On such issues, Bonner is at his best. Formerly a public interest lawyer and foreign correspondent for The New York Times, his ear for political innuendo is acute indeed. Here he is on The World Wildlife Fund (WWF) and its senior vice-president, Curtis Bohlen:

It was slippery to talk about “African nations” being helped [by the ban] since most of them were against the ban and many were angry that the United States was unilaterally banning imports. That aside, it must have taxed Bohlen’s CIA training to have kept a straight face when he said it was “truly remarkable” that the administration had acted so swiftly, because WWF and the [Bush] administration were working in tandem, and Bohlen was coordinating it all.

If Bonner had left it at that, this reviewer would have raved about his work. But instead of sticking to what he does so well, he ventured into a field that by his own admission was completely new to him—and he has written a book that is not nearly so much about the politics of conservation as it is about elephants and what he takes to be the negative effects of the ivory ban. But to discuss elephants with any authority, one needs at least some knowledge of some animals, preferably of elephants themselves, and of the ways of the natural world. Alas, as subjects, animals are often considered so simple, so lowly, that many people don’t perceive the need for concrete information about them. They’re just animals, so what is there to know, anyway? But that attitude leads to glib and dangerous assumptions, and the sad fact is that neither Bonner nor anyone else can get a feeling for animal life by the usual methods of fact-finding commonly used by a reporter. Bonner says he appreciates the beauty of Nature. This is a good start, but is not nearly enough. Before one can make any sense discussing animals, one needs some close experience of their lives.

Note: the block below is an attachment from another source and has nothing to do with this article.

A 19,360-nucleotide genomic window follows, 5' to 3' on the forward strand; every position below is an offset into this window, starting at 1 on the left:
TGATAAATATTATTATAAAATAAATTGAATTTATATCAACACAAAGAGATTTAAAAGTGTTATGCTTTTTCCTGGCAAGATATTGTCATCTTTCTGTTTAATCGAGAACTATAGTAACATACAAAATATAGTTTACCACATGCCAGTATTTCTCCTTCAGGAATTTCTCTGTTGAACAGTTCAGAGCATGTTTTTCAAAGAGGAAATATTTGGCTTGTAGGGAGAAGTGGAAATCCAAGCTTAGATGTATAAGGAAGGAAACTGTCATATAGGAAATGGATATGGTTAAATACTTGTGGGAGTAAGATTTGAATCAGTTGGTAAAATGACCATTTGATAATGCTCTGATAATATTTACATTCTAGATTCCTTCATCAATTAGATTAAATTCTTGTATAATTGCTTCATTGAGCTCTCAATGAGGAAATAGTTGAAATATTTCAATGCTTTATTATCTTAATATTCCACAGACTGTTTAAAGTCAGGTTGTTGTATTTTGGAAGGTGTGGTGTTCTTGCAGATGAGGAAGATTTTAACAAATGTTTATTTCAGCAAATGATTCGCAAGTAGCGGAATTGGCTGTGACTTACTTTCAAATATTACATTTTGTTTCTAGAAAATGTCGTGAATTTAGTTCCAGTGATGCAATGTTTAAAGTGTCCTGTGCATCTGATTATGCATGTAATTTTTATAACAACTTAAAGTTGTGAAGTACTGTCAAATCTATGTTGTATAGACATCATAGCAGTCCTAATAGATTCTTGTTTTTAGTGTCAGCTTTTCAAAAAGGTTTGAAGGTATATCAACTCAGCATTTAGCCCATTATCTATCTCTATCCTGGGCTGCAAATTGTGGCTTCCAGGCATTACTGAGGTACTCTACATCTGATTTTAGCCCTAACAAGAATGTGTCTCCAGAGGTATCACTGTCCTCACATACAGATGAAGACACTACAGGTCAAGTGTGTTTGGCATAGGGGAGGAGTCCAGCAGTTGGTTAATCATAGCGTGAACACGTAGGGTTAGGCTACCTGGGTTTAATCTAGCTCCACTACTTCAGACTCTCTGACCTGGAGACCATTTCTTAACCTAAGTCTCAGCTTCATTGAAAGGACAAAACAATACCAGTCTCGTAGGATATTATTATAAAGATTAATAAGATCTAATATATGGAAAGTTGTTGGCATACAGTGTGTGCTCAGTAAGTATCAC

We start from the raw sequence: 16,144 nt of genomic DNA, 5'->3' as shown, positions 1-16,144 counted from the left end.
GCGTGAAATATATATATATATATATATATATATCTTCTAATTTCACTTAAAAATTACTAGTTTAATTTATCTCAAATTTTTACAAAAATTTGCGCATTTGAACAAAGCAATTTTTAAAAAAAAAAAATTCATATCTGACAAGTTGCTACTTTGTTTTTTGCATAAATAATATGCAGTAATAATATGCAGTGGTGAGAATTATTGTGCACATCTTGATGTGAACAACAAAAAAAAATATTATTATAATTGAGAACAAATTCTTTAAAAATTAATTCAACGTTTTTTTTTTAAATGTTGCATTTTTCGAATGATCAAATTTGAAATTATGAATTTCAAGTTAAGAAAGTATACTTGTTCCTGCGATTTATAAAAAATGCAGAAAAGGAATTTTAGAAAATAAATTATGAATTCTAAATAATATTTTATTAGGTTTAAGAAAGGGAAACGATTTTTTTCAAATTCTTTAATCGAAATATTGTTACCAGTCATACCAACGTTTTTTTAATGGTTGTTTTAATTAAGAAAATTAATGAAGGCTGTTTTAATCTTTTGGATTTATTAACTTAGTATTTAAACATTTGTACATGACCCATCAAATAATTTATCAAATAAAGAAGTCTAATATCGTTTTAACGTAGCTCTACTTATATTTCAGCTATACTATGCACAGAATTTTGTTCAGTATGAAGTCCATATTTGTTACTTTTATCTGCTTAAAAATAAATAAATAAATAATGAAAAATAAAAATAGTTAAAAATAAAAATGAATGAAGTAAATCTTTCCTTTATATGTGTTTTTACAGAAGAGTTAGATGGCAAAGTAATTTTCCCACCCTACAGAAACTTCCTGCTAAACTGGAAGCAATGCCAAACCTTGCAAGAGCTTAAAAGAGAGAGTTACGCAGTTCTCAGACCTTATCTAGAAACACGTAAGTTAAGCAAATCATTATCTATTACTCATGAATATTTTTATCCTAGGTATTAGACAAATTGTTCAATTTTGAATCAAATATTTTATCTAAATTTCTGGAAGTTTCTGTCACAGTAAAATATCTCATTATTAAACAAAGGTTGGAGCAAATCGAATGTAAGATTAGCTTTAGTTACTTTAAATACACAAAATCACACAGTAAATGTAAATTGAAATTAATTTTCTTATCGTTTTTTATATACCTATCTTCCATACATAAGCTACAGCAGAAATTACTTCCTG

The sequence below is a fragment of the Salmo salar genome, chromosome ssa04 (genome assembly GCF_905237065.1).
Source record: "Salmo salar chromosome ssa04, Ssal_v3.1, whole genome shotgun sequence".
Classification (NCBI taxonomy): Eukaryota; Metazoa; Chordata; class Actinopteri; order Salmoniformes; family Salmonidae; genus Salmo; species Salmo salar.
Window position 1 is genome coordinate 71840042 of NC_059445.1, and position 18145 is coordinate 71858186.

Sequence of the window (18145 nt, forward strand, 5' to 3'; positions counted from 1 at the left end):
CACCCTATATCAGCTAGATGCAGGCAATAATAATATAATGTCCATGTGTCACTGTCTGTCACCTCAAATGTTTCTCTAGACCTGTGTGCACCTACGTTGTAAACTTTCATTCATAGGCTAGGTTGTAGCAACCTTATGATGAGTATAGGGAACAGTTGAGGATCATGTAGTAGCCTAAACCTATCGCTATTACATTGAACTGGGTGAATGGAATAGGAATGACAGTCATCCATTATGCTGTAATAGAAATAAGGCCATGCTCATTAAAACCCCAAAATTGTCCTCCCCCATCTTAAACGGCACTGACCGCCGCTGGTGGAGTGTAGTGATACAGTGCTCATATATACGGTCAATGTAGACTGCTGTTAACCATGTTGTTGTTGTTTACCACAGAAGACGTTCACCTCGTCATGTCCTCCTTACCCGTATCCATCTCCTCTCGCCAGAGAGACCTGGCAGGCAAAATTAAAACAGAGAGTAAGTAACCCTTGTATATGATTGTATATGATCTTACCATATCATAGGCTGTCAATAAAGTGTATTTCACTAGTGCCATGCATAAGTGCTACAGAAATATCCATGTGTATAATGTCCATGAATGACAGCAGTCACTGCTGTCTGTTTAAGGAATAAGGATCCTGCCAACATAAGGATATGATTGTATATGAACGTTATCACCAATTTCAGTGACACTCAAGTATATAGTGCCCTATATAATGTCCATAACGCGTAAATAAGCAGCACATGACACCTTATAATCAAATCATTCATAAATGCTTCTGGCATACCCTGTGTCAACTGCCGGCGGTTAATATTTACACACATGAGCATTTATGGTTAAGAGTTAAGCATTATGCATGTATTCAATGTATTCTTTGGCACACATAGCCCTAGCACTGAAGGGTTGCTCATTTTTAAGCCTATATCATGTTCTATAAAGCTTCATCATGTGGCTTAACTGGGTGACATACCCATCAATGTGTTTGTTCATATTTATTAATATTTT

If Bonner had such experience, he almost certainly would have written a completely different book; but as he acknowledges, he had no previous connection with wildlife. It shows. Early on, he writes of lions howling, which one reads with a twinge of concern because lions do not howl. Later he refers to “longhorns of Texas” to suggest animals in large numbers, and one’s concern deepens because these days there are only two or three longhorns in Texas. The cattle you see there are mostly Herefords. But when Bonner points out, by way of justification of his approach to elephant control, that he has been an opponent of “commercial whaling and cutting down forests,” and had been “a vegetarian for a period in the Seventies” who still eats “very little red meat,” one sees the depth of his difficulty. Although these statements certainly express liberal views, they do not suggest even the most minimal understanding of any kind of animal, let alone creatures as complex as elephants. Alas, to have liberal opinions and to understand the natural world are not the same thing.

Wildlife disappeared in the United States and Europe as populations grew [and] open spaces were settled,” Bonner asserts in order to illustrate a trend that may be inevitable in Africa. But in Europe and America most of the large wild mammals are still present, albeit not necessarily in the same numbers or on their former ranges. In certain parts of the United States, the large animals that are most sensitive to changes in ecology, the predators, are even increasing. In short, some of our conservation methods actually have merit.